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It’s impossible to do a travel feature on the South without writing about Nashville. The city is everywhere right now: on television, on the radio, in magazines that almost always end up giving it glowing reviews. This one will be no different. We love Nashville so much that we plan to move there one day, but until then we’ll continue to appreciate it as tourists. Each time we visit Nashville we discover something new. There is always some new food hotspot to go to, park to visit, or boutique to shop at. And just when I think I’ve seen every exciting new place in Nashville I’ll come across some big glossy magazine feature that proves me wrong. There’s a lot we still have to see. On our list: Jack White’s Third Man Record Store, Crema Coffee, and The Patterson House, a speakeasy with an old-fashioned drink list. Nashville is also becoming famous in fashion circles for its unique interpretation of American classics. Imogene + Willie, a denim-based label, is run out of an old brick service station, and is garnering even more rave reviews for an already popular city. Nashville is rooted in country music, and country music is mainly what continues to draw the crowds. Music venues, bars, and western wear shops line Lower Broadway. The street is often packed with tourists, but those looking for a glimpse of old Nashville need to walk down Broadway at least once. Old favorites like Hatch Show Print and Ernest Tubb’s Record Shop (where Loretta Lynn used to sing) are still very much alive and going strong. Drive a bit outside of town for a stop at the Loveless Cafe. You might have to settle for just some sweet tea (its menu is anything but vegan) but the atmosphere is as old-fashioned country as it gets, and on Wednesday nights you can watch Music City Roots recorded live at the Loveless Barn. Also nearby is the Natchez Trace, one of the most picturesque roads in the South. A day spent driving along middle Tennessee’s rolling hills and pastures is a day well spent.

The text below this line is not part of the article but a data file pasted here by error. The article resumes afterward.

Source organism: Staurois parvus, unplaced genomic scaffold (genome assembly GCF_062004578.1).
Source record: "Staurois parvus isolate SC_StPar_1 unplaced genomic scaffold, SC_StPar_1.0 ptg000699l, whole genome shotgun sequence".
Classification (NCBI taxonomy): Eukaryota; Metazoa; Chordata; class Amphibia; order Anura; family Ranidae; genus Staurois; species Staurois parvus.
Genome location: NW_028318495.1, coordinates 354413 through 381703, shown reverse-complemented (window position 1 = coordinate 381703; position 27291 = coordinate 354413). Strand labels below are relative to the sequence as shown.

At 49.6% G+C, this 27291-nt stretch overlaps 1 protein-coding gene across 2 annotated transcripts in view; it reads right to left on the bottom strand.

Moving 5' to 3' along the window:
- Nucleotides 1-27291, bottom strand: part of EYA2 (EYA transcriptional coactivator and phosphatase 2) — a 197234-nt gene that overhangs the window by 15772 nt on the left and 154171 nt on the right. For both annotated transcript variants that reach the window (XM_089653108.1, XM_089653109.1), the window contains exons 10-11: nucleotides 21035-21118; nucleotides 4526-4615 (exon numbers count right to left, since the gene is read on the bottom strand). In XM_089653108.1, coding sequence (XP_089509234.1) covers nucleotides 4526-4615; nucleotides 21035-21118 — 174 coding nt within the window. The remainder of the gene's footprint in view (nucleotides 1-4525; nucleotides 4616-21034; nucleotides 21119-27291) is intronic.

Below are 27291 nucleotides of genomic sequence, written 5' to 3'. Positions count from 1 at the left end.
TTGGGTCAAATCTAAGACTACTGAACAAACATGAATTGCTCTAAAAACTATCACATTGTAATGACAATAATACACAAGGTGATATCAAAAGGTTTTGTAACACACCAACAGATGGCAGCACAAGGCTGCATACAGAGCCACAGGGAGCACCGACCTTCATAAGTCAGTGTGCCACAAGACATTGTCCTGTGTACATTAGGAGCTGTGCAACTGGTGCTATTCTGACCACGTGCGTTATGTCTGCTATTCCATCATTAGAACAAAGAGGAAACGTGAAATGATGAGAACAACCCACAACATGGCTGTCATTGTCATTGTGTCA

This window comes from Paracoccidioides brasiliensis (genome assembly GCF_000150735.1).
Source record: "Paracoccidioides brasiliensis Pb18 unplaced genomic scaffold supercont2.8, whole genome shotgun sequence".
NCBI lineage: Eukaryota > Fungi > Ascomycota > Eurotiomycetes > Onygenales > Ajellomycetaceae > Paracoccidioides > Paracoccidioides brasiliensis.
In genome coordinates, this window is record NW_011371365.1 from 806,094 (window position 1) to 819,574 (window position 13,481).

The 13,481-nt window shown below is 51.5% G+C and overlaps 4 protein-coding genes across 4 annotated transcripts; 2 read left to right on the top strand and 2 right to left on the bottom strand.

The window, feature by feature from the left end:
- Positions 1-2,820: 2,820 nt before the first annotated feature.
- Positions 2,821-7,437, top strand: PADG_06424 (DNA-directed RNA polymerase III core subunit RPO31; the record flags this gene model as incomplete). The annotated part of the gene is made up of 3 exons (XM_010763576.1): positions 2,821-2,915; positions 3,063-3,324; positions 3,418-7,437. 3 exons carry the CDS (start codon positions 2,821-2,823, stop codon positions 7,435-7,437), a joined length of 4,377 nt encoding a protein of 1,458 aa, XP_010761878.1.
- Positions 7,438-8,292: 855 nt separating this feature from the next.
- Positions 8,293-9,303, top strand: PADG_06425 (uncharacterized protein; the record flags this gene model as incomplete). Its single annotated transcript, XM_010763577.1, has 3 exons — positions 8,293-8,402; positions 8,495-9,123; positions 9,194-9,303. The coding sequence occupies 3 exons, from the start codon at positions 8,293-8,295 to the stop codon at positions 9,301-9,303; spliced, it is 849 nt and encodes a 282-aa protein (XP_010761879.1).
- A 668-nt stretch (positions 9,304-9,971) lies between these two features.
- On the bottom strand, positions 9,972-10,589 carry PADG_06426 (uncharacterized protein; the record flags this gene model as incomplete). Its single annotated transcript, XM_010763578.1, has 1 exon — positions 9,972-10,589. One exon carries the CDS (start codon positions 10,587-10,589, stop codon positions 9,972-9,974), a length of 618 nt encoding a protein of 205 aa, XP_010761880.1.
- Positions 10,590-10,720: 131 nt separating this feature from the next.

Vegans may not be able to get their fill of Southern style comfort food at the Loveless, but they can get it at The Wild Cow. On the menu are hearty sandwiches, lentil bowls, and a variety of vegan baked goods and ice cream flavors. Weekend brunches at the Wild Cow are always popular, and for good reason. One of the better coffee houses to have emerged in Nashville recently, Barista Parlor also caters to vegans. Lattes and drinks can be made with almond milk, and the front counter is always stocked with artisan chocolate bars---some of them vegan, and the best of them made by Nashville’s own Olive & Sinclair. This Indian restaurant has an all vegetarian menu, with many vegan options available. There’s a lot to pick from; the menu is huge, featuring so many different types of curries and breads and traditional desserts that making a decision might be tough. BYOB. All vegan and mostly organic, Khan’s is famous around town for its creative desserts. Karina Kahn started her bakery to provide cakes and cookies for health-conscious vegans, and since then Kahn’s has only grown, now serving breakfast and lunch on weekdays.

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Make your hot summer a little bit cooler. Prepare from fresh and young local vegetables. Serve with your favorite breads or crispy veggies. Eat it cool. You will feel refreshed and calmed.

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PHOTOS & WORDS BY THE WEGAN NERD

Cold cucumber soup 2-3 big cucumbers 200g (scant cup) silken tofu 1 garlic clove 1 avocado juice from one lemon salt and pepper coriander, mint or spinach